“I still love what I do, I adore the music 24/7, I always want to hear something exciting. It does still thrill me to go to a gig and be blown away, just like I did when I was 15, going to see The Buzzcocks or The Smiths or whatever. I appreciate I am now a much older gentleman, but I still retain the same enthusiasm as someone much younger, and because of my association with The Cocteau Twins, with major labels, with Bella Union, going through so many ups and downs, all these fantastic artists I’ve worked with over the last 20 years, I must have some value to a young artist who may need a bit of help, confidence building or realism.”
“Sometimes people need to hear it straight, as you get older you don’t really care what people think of you anymore, it’s quite fun, I’m happy just to say “Do you want my honest opinion on this? I don’t think the vocals are good in that, I think you need to go away and rewrite these songs, or whatever.” I don’t mind saying it, even though it might be upsetting, because I don’t say it in an upsetting way, I say, I’m trying to be helpful, not destructive. That’s why I carry on, and because I don’t want to work in Tesco.”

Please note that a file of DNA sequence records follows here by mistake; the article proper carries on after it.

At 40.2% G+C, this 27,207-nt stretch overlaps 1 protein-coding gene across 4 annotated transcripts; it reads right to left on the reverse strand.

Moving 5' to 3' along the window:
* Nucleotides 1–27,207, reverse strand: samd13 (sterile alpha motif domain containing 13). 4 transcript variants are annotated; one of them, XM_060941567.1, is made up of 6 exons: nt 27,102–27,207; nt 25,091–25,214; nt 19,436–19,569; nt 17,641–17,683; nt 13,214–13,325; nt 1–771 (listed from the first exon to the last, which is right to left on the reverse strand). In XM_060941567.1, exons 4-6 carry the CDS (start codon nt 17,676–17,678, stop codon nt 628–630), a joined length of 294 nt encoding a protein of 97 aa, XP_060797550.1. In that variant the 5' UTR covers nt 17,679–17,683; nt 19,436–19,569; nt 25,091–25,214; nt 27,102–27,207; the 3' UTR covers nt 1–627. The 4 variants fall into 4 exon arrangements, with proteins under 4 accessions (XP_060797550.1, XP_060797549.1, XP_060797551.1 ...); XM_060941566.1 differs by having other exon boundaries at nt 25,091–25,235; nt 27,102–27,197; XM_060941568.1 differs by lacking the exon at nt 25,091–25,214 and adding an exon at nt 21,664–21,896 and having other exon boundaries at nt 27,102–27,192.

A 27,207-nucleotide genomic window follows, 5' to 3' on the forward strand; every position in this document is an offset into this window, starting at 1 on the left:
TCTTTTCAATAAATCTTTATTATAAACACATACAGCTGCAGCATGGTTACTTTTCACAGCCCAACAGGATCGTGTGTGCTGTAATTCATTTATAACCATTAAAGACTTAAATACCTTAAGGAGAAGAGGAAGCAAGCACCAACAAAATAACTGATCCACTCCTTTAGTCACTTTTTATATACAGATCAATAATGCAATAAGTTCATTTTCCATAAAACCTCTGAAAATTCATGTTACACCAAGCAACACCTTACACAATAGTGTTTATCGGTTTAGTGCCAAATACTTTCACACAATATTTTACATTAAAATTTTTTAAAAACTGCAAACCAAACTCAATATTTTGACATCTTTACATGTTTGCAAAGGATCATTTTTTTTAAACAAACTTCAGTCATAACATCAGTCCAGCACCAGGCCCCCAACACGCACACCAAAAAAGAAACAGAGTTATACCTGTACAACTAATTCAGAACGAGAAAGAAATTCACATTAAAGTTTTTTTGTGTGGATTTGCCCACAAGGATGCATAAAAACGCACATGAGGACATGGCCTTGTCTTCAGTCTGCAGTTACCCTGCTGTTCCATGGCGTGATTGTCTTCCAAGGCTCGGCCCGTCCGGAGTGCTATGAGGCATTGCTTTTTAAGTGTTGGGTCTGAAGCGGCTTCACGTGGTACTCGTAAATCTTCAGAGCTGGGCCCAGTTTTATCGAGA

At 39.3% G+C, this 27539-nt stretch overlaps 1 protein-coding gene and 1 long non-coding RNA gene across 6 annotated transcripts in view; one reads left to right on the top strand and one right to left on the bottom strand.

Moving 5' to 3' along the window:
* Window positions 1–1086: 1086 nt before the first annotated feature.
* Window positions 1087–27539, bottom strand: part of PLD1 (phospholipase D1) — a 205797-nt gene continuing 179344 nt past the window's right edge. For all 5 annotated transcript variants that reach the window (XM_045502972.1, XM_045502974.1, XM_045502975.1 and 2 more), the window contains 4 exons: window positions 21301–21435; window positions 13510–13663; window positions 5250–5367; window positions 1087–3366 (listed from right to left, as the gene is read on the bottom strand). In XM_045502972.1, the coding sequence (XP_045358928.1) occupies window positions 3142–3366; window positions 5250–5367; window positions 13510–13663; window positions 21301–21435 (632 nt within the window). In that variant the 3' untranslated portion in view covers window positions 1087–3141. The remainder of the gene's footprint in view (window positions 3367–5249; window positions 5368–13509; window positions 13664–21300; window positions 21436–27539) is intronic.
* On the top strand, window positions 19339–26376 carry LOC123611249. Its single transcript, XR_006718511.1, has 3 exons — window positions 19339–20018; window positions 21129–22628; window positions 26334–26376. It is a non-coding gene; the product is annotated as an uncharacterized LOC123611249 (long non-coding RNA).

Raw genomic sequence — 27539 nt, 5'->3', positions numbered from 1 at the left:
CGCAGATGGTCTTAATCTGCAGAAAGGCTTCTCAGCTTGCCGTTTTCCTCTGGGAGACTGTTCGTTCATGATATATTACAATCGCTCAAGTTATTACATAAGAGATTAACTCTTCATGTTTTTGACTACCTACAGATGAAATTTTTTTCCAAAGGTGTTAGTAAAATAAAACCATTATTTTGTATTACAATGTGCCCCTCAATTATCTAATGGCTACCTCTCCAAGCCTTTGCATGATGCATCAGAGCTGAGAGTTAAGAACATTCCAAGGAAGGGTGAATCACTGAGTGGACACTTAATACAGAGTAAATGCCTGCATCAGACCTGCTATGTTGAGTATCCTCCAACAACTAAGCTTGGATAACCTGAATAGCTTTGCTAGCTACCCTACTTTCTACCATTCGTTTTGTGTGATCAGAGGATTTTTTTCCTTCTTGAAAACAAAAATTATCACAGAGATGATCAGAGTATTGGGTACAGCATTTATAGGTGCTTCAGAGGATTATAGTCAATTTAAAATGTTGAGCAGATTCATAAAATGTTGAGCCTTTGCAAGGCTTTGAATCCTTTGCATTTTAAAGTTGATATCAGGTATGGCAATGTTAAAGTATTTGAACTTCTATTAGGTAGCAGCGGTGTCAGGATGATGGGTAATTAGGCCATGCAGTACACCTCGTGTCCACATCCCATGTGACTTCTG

We finish by looking forward to the Lost Horizons gig and what to expect;
“We’ve not started rehearsing yet” he laughs, “I’m not exactly sure but I’m excited. We have a full band, three female singers and two male singers. It’s almost impossible to recreate the album live, so it’s a big collaboration, quite similar to This Mortal Coil. We’ve made it work with a select bunch of artists who I love and admire, and that’s about as much as I can tell without giving too much away. I’ve not done this for 20 years so it better be good. I’m really excited about it, because I care so much about the music we’ve created.”
Simon finishes by admitting;
“I’m not a natural performer, I much prefer the studio, but I’ve been touring and playing with Mercury Rev as a guitarist, and I’ve so loved doing that, and I’ve been involved in the Scott Walker prom that happened.
Simon is clearly someone who is passionate about his many platforms of work and we think that the gig will be an essential night on Music Week’s calender.
The Lost Horizons album Ojalá, is due for release in November and the band will appear at LEAF on October 30.